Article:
What do you think of when you hear the word Dunkin?
If you answered with coffee, it’s a testament to Dunkin Donuts’ rebranding success. The company wanted to change the conversation and be thought of as more than just a doughnut destination. By dropping the ‘Donuts’ from their name and pushing the tagline, ‘America Runs on Dunkin’, they shifted how consumers saw them and became an on-the-go coffee hotspot. But they still maintained their true and trusted fonts and colors known by customers, thereby keeping their brand intact while changing it for the better.
Does Dunkin’ still sell doughnuts? Of course. But now we think of them as something more.
Why? Because users and audiences consume things based on branding. They’re buying into what a good or service represents more than what the goods or services actually are.
Your brand is who your audience thinks you are. Effective branding its a mastery of public perception by picking an identity and staying consistent with messaging. People are multi-faceted (ideally) — a brand is not. It’s ostensibly the one catch-all thing your organization is known for or associated with. It’s an opportunity to create, change and own the narrative of you who are, who you want to be, and how you want audiences to see you. This will serve as an organizational barometer and north star for your whole team. A consistent brand doesn’t just apply to an organization’s logo and tagline, but as a guide for all your content. And the tone of your brand is the cornerstone.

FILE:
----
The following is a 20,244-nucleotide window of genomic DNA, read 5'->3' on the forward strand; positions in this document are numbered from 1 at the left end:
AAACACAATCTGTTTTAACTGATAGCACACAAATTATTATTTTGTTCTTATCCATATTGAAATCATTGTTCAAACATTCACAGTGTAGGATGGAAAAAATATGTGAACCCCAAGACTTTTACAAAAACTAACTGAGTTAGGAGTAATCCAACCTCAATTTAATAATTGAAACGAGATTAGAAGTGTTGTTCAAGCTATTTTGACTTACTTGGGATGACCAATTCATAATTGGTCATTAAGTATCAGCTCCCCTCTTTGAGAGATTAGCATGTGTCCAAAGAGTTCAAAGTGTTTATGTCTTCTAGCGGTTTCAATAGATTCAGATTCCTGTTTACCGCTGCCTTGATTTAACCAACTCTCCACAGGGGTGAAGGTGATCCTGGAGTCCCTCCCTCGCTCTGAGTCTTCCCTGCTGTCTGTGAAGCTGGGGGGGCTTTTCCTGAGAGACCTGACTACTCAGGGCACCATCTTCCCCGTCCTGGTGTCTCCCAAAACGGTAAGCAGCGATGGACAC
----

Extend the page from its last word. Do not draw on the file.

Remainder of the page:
You remember when your mother would chide you (or still might) with, “Don’t take that tone with me.” You knew what she meant. You might have just replied with a basic “yes” to a question, but it’s the way you said it that she took issue with. In this case, your tone was probably defensive, resentful, sarcastic, and biting. We associate tone of voice most with an aural experience — it’s easy to pick up tonality when you’re listening to someone. But it exists in all forms of communication.
In analog terms, people’s perception of body language and tone of voice have far more impact than the words they are actually saying. If someone says, “I like you” in a monotone while rolling their eyes, their messaging is questionable. If you hear, “You’re the worst” with a sing-song delivery along with a smile and a wink, the speaker probably doesn’t think you’re the worst. This paramount quality of tone is just as true in the digital sphere.